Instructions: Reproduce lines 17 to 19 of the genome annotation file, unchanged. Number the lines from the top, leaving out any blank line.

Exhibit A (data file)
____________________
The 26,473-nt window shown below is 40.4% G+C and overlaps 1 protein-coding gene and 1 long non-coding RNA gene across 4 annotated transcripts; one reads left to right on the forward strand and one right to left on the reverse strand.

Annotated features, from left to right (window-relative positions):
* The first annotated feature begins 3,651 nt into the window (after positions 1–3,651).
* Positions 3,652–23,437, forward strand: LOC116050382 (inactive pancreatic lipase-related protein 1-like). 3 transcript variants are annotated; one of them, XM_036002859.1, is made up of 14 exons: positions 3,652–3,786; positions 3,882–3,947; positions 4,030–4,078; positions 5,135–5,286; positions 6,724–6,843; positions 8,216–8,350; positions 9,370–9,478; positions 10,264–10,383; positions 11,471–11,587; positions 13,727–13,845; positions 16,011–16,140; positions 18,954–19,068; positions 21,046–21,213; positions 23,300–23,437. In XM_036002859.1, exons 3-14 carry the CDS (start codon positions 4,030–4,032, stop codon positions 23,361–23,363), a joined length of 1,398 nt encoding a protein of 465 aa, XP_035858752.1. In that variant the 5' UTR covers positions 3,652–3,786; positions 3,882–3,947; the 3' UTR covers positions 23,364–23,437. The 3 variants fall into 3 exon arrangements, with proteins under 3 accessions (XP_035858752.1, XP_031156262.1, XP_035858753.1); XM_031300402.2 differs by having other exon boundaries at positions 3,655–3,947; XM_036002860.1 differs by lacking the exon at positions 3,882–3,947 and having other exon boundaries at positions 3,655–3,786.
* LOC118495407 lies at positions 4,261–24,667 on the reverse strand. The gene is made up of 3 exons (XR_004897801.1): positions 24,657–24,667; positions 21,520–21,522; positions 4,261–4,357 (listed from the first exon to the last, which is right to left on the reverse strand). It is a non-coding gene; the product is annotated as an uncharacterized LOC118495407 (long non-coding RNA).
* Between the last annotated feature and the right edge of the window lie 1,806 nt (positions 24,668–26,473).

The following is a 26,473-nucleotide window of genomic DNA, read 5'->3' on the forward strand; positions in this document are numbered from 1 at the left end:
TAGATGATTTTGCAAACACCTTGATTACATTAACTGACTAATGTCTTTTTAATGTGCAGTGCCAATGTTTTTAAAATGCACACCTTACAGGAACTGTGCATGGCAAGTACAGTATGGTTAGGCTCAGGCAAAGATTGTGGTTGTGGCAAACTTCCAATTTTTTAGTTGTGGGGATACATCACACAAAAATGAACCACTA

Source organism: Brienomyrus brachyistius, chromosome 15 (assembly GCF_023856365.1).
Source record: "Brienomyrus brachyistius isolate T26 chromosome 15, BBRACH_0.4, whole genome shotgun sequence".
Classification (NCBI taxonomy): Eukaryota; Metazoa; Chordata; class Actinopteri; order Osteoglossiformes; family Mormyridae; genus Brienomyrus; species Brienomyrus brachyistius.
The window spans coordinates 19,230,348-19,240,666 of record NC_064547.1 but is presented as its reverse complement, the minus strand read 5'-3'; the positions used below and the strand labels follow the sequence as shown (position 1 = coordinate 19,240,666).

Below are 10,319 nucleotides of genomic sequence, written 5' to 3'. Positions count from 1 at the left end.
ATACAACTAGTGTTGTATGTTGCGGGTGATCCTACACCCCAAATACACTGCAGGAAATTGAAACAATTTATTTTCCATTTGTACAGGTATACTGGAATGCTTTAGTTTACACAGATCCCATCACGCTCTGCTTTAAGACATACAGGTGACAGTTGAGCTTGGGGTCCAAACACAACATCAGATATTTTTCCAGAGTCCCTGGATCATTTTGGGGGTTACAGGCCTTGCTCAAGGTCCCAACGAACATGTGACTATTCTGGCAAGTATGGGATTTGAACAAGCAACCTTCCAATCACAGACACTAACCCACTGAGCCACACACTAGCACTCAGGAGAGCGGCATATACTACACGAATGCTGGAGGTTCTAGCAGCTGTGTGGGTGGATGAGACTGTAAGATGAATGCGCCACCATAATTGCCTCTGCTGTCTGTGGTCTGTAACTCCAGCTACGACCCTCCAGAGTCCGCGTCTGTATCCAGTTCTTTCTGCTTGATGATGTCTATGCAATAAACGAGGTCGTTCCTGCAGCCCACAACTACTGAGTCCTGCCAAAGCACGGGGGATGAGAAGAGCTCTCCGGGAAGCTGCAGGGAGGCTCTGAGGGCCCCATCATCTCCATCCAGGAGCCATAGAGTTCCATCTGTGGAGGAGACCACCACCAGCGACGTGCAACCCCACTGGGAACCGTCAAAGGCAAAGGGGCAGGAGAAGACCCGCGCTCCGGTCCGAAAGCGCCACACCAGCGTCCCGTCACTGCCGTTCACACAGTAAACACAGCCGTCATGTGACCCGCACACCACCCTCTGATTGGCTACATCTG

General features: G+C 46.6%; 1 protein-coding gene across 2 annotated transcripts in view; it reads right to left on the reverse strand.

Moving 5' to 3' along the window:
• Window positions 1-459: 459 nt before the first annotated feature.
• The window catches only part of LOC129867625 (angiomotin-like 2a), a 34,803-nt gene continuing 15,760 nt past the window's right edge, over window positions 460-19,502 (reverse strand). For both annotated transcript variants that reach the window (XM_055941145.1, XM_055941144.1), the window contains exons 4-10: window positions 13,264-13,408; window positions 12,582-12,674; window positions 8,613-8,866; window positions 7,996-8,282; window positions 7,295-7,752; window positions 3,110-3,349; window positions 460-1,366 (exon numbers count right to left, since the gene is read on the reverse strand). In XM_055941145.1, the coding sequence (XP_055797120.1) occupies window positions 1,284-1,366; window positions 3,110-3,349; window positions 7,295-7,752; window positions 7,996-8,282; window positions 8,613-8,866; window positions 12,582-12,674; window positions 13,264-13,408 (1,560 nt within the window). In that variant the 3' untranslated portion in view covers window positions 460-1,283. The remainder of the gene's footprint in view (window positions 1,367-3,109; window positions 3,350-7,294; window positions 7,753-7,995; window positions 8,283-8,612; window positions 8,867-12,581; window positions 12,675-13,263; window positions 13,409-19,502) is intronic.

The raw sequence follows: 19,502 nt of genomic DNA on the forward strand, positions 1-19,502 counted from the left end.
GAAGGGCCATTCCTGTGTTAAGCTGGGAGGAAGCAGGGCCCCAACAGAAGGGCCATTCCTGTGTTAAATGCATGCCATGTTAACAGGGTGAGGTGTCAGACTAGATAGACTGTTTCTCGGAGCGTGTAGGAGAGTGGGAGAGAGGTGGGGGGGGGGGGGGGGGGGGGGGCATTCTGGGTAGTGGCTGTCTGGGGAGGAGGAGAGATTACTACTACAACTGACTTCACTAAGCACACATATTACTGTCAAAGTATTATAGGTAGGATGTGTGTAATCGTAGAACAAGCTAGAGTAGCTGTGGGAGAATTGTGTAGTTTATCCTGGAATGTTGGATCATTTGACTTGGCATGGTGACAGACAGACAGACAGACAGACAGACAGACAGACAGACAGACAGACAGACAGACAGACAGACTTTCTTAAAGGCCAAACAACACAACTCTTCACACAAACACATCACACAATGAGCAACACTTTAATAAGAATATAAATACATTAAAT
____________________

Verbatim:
• Window positions 1-459: 459 nt before the first annotated feature.
• The window catches only part of LOC129867625 (angiomotin-like 2a), a 34,803-nt gene continuing 15,760 nt past the window's right edge, over window positions 460-19,502 (reverse strand). For both annotated transcript variants that reach the window (XM_055941145.1, XM_055941144.1), the window contains exons 4-10: window positions 13,264-13,408; window positions 12,582-12,674; window positions 8,613-8,866; window positions 7,996-8,282; window positions 7,295-7,752; window positions 3,110-3,349; window positions 460-1,366 (exon numbers count right to left, since the gene is read on the reverse strand). In XM_055941145.1, the coding sequence (XP_055797120.1) occupies window positions 1,284-1,366; window positions 3,110-3,349; window positions 7,295-7,752; window positions 7,996-8,282; window positions 8,613-8,866; window positions 12,582-12,674; window positions 13,264-13,408 (1,560 nt within the window). In that variant the 3' untranslated portion in view covers window positions 460-1,283. The remainder of the gene's footprint in view (window positions 1,367-3,109; window positions 3,350-7,294; window positions 7,753-7,995; window positions 8,283-8,612; window positions 8,867-12,581; window positions 12,675-13,263; window positions 13,409-19,502) is intronic.

The raw sequence follows: 19,502 nt of genomic DNA on the forward strand, positions 1-19,502 counted from the left end.